The police began to suppress the protests with tear gas and rubber bullets after midnight on May 25. Some of the demonstrators appeared intent on provoking violence, attacking police with sticks and metal pipes.
Two people were killed in the subsequent chaos. The government quickly pointed the finger at Burjanadze, claiming that the deaths occurred when a car in which she was traveling sped through a group of people -- a story she dismissed with a wave of the hand.
"Without any proof and without any evidence the government immediately [said] that my son was driving the car and that this was my car," she said. "I am calling [for] an international investigation. I am ready to give any information to an independent investigation committee."
The events of May 2011 are eerily similar to a crackdown on protesters that occurred in November 2007. The difference is that she, as the speaker of parliament and a Saakashvili ally then, endorsed the government's violent response. She strongly condemned the authorities' handling of the recent protests.
Burjanadze is keen to dispel the similarities and her apparent flip-flopping on the issue. Armed with maps, photos, and videos showing the police breaking up the demonstration, she explained how protesters were surrounded on all sides by riot police. She said the government simply wanted to "punish the people."
She also defended her actions as speaker in 2007.
"First of all, when I was a speaker of the parliament and there was a crackdown of the demonstrators, I opened the door to the parliament and gave the possibility for people to enter in the parliament building to survive from the gas and police," she said. "I supported at that time investigation about excessive force and I signed a special decree in the parliament that the investigation commission should be established and investigate excessive force."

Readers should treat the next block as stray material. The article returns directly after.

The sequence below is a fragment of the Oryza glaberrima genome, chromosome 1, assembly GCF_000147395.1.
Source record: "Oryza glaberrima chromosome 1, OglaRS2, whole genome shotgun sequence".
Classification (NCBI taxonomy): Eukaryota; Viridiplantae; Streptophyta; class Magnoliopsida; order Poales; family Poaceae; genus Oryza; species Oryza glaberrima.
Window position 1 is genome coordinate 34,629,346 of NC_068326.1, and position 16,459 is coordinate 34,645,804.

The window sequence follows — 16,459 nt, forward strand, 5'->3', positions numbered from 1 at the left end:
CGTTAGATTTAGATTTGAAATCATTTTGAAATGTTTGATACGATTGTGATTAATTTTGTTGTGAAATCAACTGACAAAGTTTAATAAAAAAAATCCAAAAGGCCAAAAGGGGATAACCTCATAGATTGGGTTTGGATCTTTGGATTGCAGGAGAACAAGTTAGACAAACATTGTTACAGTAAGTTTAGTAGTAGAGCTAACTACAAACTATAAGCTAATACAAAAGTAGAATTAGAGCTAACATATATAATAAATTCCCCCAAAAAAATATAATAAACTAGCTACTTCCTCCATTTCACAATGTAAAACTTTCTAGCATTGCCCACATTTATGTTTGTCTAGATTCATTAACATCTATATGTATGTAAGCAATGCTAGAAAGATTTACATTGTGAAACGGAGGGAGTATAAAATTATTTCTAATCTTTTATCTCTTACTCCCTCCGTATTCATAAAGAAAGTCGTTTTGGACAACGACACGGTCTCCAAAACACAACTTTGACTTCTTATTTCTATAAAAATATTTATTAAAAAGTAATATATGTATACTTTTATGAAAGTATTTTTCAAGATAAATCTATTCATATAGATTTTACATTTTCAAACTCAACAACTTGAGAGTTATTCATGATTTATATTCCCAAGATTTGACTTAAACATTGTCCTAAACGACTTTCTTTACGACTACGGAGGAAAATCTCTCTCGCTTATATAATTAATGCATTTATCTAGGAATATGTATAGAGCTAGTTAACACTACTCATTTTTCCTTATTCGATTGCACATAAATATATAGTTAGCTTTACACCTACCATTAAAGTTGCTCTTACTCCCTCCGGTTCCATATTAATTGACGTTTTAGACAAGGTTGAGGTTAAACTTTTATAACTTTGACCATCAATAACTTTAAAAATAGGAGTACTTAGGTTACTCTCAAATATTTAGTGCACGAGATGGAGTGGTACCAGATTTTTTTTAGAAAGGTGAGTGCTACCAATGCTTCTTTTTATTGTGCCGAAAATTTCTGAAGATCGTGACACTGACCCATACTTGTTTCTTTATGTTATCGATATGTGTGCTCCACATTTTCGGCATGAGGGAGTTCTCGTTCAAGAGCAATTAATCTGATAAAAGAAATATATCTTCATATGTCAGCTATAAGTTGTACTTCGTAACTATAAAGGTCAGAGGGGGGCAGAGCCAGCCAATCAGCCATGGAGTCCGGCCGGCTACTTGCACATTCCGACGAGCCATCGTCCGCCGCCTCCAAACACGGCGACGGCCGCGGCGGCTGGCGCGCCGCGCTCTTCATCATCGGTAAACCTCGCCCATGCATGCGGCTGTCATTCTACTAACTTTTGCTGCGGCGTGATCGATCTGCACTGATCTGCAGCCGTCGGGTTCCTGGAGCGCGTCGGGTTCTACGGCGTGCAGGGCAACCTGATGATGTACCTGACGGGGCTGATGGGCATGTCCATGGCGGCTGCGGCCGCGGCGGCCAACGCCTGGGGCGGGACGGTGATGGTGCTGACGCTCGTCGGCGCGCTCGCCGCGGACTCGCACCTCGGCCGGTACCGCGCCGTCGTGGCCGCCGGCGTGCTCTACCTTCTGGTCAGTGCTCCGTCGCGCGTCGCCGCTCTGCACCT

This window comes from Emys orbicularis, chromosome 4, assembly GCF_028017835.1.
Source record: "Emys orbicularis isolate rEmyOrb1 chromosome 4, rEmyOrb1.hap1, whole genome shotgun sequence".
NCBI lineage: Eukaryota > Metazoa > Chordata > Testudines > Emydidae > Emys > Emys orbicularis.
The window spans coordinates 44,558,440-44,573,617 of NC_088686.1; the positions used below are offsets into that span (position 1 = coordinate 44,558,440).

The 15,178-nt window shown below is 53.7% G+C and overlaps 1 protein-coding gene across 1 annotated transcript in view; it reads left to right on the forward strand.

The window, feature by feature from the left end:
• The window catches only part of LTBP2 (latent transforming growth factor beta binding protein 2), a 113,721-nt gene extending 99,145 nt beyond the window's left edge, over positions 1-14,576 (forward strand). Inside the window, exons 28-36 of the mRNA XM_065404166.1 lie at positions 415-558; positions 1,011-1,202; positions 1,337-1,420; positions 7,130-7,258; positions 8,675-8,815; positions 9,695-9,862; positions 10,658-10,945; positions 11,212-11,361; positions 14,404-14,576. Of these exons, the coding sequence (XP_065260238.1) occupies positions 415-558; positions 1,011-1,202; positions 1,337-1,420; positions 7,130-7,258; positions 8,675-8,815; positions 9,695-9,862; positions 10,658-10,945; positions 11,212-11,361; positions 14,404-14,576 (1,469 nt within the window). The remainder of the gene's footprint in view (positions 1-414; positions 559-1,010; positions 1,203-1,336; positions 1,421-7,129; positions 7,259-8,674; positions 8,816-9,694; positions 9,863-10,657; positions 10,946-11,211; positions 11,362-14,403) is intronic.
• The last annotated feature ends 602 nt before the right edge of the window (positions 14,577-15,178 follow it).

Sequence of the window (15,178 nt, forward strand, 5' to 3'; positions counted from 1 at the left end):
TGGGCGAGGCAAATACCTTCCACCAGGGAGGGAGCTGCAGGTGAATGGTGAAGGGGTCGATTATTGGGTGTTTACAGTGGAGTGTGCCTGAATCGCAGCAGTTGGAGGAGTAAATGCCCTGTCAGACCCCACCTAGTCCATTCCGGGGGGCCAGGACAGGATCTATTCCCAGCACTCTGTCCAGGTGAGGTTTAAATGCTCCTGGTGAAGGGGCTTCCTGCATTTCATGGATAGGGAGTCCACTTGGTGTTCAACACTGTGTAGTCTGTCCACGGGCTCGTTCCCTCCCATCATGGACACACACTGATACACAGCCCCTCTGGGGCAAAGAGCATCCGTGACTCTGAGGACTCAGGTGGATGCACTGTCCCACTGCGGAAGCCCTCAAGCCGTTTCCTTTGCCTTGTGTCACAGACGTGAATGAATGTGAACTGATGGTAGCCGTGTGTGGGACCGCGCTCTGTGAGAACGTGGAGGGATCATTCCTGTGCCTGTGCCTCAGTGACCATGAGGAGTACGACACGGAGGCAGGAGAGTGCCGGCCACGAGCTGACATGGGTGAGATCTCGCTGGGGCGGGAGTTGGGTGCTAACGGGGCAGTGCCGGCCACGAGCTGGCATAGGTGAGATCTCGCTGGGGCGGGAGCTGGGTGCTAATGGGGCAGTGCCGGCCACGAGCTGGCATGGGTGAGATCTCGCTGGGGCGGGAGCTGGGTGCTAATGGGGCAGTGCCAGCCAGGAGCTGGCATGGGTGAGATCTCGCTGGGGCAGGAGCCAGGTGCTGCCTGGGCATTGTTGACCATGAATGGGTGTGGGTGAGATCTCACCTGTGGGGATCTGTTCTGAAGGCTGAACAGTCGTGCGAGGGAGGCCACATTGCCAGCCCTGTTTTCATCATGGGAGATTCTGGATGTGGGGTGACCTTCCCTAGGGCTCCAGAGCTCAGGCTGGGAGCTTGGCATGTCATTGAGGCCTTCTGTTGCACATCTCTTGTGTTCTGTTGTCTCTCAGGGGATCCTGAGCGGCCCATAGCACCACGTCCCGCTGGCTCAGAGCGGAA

In the same fashion, she defended herself against other accusations leveled against her.
She brushed off her alleged Russian connection, despite the fact that she has traveled to Moscow to meet with President Dmitry Medvedev and Prime Minister Vladimir Putin, both of whom have expressed a desire to see Saakashvili overthrown.
'This Is Bringing Nothing'
Claiming that Saakashvili's policies toward Tbilisi's mighty neighbor to the north has only brought about the loss of Abkhazia and South Ossetia, Burjanadze said she favors closer ties with both Russia and other allies in the West.
"Ignorance of Russia did not bring anything good for my country," she said. "One thing is that you have to try to find a right language to protect your country's interest. Another thing is not to speak with the people whom you don't want to speak. This is bringing nothing."
When it came to her husband, who is allegedly hiding from the Georgian justice system abroad, she was equally combative.
"They want to keep my husband as a hostage in jail to push me to change my political motivation or not to continue my struggle," she said.
She also suggested that Georgia risks descending into the same type of bloodshed witnessed during uprisings across North Africa and the Middle East.
"One day in Georgia if things will continue like that in any case there will be an explosion," she said, "but it will be similar to the Middle East right now. It is dangerous for the country's stability and this might bring bloodshed. So we have to stop the dictatorship right now."
By Rikard Jozwiak. Published on 7 July 2011
Copyright (c) 2011. RFE/RL, Inc. Reprinted with the permission of Radio Free Europe/ Radio Liberty
The views expressed in this article are the author's own and do not necessarily reflect those of S & D.